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Publications Library

As a science-based organization, the Xerces Society produces dozens of publications annually, all of which employ the best available research to guide effective conservation efforts. Our publications range from guidelines for land managers, to brochures offering overviews of key concepts related to invertebrate conservation, from books about supporting pollinators in farmland, to region-specific plant lists. We hope that whatever you are seeking—whether it's guidance on making a home or community garden pollinator-friendly, advice on developing a local pesticide reduction strategy, or detailed information on restoring habitat—you will find it here!

 

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Use the search functions to sort by publication type (books, guidelines, fact sheets, etc.), location, and/or subject (agriculture, gardens, pollinators, pesticides, etc.).

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A Guide to the Essential Steps for Protecting Freshwater Mussels in Aquatic and Riparian Restoration, Construction, and Land Management Projects and Activities
Watch monarchs flutter among oyamel fir trees in Santuario Piedra Herrada, Mexico.
To better inform consumers about the plants and seeds they buy, a state could require labeling of plants and plant materials that have been treated with a neonicotinoid. Retail establishments can also institute such labeling voluntarily, and some already have.

Imagine that the city of Los Angeles had shrunk to the size of the town of Monterey. You’d be shocked. Basically, that is what has happened to the monarch butterflies that overwinter in California. At Thanksgiving 2018, the population of western monarchs hit a record low of less than 29,000 butterflies, a decline of 99.4% since the 1980s, when the number of monarchs flying to California for the winter is estimated to have been 4.5 million. For every 160 monarchs there were 30 years ago, there is only one left flying today.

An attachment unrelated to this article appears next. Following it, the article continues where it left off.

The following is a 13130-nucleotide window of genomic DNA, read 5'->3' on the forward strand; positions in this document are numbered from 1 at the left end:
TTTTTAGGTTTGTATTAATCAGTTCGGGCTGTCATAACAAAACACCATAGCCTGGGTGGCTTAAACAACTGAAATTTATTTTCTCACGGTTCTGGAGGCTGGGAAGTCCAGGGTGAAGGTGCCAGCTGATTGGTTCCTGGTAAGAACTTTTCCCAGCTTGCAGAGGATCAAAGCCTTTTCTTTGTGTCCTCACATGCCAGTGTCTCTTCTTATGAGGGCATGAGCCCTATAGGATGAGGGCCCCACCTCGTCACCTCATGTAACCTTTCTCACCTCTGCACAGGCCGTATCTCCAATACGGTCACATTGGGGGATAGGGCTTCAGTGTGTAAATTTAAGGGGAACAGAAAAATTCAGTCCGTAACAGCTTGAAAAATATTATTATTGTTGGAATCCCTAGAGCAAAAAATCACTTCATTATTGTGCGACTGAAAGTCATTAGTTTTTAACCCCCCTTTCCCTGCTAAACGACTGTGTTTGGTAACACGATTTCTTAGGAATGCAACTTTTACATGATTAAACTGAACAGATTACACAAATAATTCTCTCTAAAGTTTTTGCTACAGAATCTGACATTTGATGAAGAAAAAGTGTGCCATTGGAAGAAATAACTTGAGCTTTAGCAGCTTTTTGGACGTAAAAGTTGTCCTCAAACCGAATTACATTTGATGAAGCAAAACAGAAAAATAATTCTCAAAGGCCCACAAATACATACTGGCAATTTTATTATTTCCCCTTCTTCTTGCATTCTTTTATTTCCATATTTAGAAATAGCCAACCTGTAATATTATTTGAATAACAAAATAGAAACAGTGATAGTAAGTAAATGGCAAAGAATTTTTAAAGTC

Western monarchs need everyone’s help. In 2018, the population hit a new low, less than 29,000 butterflies—a loss of more than 99% since the 1980s. This Western Monarch Call to Action aims to provide a set of rapid-response conservation actions that, if applied immediately, can help the western monarch population bounce back from its extremely low 2018–19 overwintering size. Long-term conservation effort is needed to rebuild the western population of monarchs. The goal of this call to action is to identify actions that can be implemented in the short-term, to avoid a total collapse of the western monarch migration and set the stage for longer-term efforts to have time to start making a difference.
Based on the best available data for when and where monarchs breed in the West, we have developed regionally appropriate monarch breeding habitat management windows, when management activities are least likely to have negative effects on monarchs.
Land managers and land owners can bring wildflowers back to low diversity, established grass stands through a process known as interseeding. This publication provides guidelines and specific strategies for interseeding wildflowers into established grasslands and identifies species of wildflowers most likely to establish and persist in the Midwest and Great Plains.
Habitat Installation Guide
Halt use of neonicotinoid products by backyard gardeners and other unlicensed applicators